Manish Chandra, CEO of Poshmark, sits down with Internet Retailer and talks about the peer-to-peer marketplace's path to millions of users.

Social shopping is at the core of Poshmark’s success, says CEO and co-founder Manish Chandra.

Manish Chandra

The online-only, peer-to-peer shopping marketplace in late 2011 launched with an iOS app-only platform and has grown to an iOS and Android app and a transactional website with 25 million SKUs. Poshmark also has millions of monthly active users and hundreds of millions of dollars in annual gross merchandise value, Chandra tells Internet Retailer.

Poshmark allows consumers to sell their own used or new apparel products for whatever price they choose. The marketplace has 3 million sellers. Shoppers pay in the app, and Poshmark takes a 20% cut of all sales, which is the only way the marketplace generates revenue, Chandra says. Poshmark never touches the inventory as sellers ship products directly to buyers, and customers can’t return a product unless it is was unfairly represented on its product listing.

Poshmark also has a boutique and wholesale section of its marketplace where shoppers can buy new products from brands. Roughly 65% of the items on Poshmark are pre-owned and about 35% are new, Chandra says.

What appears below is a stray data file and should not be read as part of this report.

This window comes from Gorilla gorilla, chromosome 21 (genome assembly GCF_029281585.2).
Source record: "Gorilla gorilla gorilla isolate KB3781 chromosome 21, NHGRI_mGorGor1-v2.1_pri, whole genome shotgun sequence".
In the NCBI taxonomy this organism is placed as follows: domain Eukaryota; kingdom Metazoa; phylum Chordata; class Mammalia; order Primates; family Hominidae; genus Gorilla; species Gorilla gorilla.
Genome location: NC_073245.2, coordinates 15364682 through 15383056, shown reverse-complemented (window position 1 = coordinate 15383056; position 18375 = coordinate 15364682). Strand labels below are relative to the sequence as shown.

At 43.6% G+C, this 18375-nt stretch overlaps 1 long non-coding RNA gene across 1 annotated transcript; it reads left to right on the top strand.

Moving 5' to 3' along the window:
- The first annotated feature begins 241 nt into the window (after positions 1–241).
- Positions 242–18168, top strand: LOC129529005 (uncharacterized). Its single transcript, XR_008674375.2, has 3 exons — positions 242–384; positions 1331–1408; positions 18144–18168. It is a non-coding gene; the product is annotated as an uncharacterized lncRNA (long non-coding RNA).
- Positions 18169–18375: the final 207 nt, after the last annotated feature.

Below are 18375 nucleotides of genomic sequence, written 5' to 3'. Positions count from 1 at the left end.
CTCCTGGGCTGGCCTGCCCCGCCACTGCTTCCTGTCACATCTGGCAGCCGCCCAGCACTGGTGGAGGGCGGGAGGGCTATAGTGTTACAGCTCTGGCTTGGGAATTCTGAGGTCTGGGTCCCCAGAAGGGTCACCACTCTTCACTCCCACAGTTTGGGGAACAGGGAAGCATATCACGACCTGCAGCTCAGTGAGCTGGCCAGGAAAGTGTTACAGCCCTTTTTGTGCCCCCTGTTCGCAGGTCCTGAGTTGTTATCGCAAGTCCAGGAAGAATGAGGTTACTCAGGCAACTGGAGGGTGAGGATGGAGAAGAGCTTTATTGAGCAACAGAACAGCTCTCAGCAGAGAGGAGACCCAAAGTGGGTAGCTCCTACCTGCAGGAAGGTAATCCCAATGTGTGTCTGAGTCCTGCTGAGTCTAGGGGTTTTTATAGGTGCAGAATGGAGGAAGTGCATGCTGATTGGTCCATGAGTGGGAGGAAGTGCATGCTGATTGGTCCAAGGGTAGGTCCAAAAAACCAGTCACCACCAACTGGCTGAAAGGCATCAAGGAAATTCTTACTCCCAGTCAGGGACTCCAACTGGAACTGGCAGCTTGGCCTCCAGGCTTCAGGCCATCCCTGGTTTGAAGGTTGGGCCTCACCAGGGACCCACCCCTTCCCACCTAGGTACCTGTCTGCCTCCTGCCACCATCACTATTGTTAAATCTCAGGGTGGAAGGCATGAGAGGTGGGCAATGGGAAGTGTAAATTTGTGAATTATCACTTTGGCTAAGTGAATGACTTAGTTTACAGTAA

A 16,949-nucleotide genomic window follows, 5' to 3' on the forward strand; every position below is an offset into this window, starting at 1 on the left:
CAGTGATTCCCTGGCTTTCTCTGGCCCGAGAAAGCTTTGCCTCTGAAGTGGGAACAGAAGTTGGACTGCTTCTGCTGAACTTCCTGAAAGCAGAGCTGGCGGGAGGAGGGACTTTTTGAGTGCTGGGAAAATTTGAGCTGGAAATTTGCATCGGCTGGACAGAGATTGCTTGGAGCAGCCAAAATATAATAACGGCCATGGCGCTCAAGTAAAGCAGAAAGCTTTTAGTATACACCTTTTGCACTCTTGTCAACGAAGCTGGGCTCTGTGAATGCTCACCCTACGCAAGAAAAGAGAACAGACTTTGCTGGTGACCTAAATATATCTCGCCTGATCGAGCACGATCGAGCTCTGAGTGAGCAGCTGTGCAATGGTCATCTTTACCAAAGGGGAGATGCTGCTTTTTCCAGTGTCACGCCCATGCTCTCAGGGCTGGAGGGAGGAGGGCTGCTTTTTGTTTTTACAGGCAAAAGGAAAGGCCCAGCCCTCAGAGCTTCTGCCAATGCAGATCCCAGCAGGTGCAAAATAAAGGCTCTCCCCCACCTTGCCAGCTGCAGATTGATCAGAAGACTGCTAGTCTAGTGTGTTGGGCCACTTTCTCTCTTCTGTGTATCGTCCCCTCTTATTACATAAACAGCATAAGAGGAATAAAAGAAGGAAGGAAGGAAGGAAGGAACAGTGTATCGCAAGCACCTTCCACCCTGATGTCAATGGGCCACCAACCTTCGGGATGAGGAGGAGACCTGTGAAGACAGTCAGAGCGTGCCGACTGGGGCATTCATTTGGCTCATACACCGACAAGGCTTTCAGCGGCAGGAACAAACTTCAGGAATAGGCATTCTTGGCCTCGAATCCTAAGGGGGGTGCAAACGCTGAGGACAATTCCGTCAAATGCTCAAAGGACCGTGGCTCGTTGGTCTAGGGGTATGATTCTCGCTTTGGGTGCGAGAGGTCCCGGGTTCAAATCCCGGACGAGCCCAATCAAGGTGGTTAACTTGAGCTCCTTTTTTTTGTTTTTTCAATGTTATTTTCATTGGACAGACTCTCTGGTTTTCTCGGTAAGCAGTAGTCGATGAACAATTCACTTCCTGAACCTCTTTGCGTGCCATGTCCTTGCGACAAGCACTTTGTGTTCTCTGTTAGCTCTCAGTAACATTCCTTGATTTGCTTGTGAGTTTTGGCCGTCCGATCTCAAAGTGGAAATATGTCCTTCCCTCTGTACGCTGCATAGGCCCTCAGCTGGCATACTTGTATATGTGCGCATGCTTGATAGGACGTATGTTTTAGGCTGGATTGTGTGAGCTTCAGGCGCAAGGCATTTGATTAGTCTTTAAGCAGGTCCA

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Being “social” is ultimately key to Poshmark’s success, Chandra says. “Everything we do is centered on social,” he says.

If you have deep engagement, growth comes.

Here’s how the platform is social: A shopper can “follow” sellers (which Poshmark calls Seller Stylists) that she likes so that when she opens the app, she can view a feed of products from those sellers. Sellers can also recommend products—their own items or another seller’s products—to shoppers that they think the shopper would like. This way, the seller is more of a “stylist” and not just promoting her own products, Chandra says.

When a shopper opens the app, she can scroll through a feed that features products that are tailored to her interests based on her previous purchases, sellers she follows, products other users share with her and items she has viewed. This feed uses an algorithm to curate the content personalized to that user, much like a social media platform’s feed would, Chandra says. Shoppers also can comment on posts and a customer can send a “love note” to a seller when she is really happy with a product she bought.

This social media-like setup seems to be working, as an average Poshmark member spends 20-25 minutes per day in the app and opens the app seven to nine times per day, Chandra says. Plus, the marketplace went from sellers sharing 200,000 products every day in 2013 (their own products or other sellers’ products) to now sellers sharing 7 million products every day.

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Shoppers can still search for products in traditional ways, such as via the search bar or by categories. However, the “social way” of sharing and scrolling through the feed drives 90% of sales on Poshmark, he says.